Do you know how I think John Tierney writes his articles? I think that he begins with the conclusions he wishes to reach, the ones about inherent sex differences acquired in some mystical and unknown prehistoric era. Then he goes and digs in research files until he finds pieces which support his beliefs. Then he upends the whole thing and pretends that he first read the science pieces and then came up with his findings. Such innocence, such purity! Such honesty!

And why would I think so? Because his findings are always biased in one direction. David Brooks does something similar in his opinion pieces, or that's how they strike me.

The job of responding to such pieces is difficult, because ideally the responder should know the all of the relevant field. But people who actually work in those fields tend not to get rewarded (with tenure or pay raises in academia) for responding to biased popularizations of science or pseudo-science. Instead, some of the odd fields of research have created their own walled enclaves within which all people seem to have the same biases, and the rest of the scientist try to ignore what they are doing.

That leaves the discussion to few brave amateurs (cough) who mostly don't have enough time to be educated in all the research going on in all the different relevant fields.

All that prelude is to explain why I address Tierney's piece on this blog, and the reason is largely so that someone will address it. At the same time, I do not have the resources that someone who actually works in the field would have and, once again, I plead for the professionals to step in.

So here we go: Tierney's thesis is that the more gender-equal a society is the more men look like they are from Mars and the more women look like they are from Venus. Men are competitive, aggressive, emotionally flat, and women are cooperative, timid and emotionally curved I guess. Yet the reason for these differences is not our different planetary roots but our different roots in prehistory!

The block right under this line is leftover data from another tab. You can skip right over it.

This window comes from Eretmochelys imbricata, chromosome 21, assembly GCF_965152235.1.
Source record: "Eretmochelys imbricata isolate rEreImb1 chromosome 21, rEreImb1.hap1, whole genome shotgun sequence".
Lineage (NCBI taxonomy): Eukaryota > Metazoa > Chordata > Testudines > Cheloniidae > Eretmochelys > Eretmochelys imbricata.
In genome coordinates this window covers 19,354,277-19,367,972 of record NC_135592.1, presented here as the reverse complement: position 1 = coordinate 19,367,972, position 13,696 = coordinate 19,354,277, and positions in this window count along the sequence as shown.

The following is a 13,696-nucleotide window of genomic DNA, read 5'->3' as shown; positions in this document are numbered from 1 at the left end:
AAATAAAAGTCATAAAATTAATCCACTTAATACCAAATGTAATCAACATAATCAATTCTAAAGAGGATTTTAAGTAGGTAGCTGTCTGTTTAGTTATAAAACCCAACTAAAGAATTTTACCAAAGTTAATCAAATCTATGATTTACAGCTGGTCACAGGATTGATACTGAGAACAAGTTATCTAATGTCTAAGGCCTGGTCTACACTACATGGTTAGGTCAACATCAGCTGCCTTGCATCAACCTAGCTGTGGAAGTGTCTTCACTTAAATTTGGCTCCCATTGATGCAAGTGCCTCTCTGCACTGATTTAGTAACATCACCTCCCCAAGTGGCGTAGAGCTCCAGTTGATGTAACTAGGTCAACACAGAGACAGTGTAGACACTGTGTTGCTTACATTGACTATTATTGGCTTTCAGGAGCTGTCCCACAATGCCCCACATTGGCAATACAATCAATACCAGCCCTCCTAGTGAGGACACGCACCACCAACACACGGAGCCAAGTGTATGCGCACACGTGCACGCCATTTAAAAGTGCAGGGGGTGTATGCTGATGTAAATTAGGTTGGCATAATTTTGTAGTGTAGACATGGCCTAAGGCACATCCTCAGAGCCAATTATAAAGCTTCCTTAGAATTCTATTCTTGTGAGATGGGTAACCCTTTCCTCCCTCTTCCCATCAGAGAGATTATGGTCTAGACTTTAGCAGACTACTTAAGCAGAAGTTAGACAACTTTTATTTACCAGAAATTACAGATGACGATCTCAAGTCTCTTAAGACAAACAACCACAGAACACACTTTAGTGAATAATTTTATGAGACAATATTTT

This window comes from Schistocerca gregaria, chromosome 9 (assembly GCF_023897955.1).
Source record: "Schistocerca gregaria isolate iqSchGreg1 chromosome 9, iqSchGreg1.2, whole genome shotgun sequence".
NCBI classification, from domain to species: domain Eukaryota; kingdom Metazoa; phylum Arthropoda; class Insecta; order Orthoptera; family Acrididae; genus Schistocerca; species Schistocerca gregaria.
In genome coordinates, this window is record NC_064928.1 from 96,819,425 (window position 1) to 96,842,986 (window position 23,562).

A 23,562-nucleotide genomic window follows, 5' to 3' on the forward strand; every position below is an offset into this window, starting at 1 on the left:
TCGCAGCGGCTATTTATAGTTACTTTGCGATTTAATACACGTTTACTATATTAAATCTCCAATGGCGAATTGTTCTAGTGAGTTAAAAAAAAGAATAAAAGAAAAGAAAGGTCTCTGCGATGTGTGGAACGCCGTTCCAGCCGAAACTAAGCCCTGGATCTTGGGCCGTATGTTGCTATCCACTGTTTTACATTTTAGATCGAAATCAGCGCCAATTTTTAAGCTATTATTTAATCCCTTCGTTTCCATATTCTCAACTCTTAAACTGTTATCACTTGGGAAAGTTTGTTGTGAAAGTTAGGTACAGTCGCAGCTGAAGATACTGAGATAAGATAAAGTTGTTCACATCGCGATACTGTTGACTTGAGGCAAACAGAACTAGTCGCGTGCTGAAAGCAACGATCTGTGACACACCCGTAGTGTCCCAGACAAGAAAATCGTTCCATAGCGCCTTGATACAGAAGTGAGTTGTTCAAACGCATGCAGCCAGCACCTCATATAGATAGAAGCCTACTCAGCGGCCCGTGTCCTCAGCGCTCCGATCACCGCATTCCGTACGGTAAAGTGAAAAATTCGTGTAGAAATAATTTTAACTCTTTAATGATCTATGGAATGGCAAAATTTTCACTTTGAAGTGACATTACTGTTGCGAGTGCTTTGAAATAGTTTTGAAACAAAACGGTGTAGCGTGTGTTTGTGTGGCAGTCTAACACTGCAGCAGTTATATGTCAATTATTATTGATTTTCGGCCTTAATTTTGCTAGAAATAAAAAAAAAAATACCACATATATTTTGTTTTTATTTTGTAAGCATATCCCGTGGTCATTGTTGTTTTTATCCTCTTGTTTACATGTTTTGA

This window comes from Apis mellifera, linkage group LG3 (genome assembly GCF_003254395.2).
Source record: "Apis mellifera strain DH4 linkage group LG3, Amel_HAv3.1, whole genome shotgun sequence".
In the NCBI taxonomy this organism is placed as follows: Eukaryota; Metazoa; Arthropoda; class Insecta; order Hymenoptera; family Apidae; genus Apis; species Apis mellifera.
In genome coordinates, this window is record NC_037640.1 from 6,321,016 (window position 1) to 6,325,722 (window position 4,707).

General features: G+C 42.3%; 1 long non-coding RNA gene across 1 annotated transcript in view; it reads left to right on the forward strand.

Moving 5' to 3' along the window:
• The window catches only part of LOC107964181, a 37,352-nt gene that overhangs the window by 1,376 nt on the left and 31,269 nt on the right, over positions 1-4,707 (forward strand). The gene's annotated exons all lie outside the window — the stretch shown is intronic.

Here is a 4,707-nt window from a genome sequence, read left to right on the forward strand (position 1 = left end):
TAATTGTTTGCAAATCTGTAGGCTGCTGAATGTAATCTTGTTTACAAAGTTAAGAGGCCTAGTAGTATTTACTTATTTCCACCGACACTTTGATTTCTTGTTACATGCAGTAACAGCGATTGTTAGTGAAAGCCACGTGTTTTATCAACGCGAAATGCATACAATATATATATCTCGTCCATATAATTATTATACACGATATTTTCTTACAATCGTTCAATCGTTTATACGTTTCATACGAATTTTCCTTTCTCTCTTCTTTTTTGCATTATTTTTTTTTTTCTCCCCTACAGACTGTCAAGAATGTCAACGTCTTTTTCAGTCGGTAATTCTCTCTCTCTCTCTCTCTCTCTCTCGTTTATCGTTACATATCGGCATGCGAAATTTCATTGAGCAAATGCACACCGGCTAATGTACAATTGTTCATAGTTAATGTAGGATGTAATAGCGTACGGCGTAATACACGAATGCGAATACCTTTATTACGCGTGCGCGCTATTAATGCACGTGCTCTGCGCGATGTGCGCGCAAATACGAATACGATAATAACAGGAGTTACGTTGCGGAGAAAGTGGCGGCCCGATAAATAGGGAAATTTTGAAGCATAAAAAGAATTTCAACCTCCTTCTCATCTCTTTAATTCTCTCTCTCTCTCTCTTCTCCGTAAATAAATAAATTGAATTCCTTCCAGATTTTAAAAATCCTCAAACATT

And that prehistory must have had a division of labor between men and women though we don't have any direct fossil evidence from it. And that division of labor must have meant that women gathered and men hunted though we don't know if that's actually the whole truth. And somehow gathering required cooperation and hunting did not though it's fairly easy to imagine how finding a really good spot for juicy roots would be something you'd keep hidden from the other gatherers and though it's also fairly easy to imagine how hunting for big game would actually require cooperation between the hunters.

In short, I fail to see how cooperation would have become the selected-for characteristic more often in women than in men, and I also fail to see how it wouldn't have benefited both sexes to be able to be both cooperative and competitive, depending on the situation. In any case, only a guy who keeps his distance from women altogether could assume that women are not intensely competitive when needed.

What about the research that Tierney uses to back up his conclusions? I need to read all of it and then I need to read alternative research on international comparisons and what that research finds and then I need to compare the methodologies of those studies and so on. See how rigged this game is?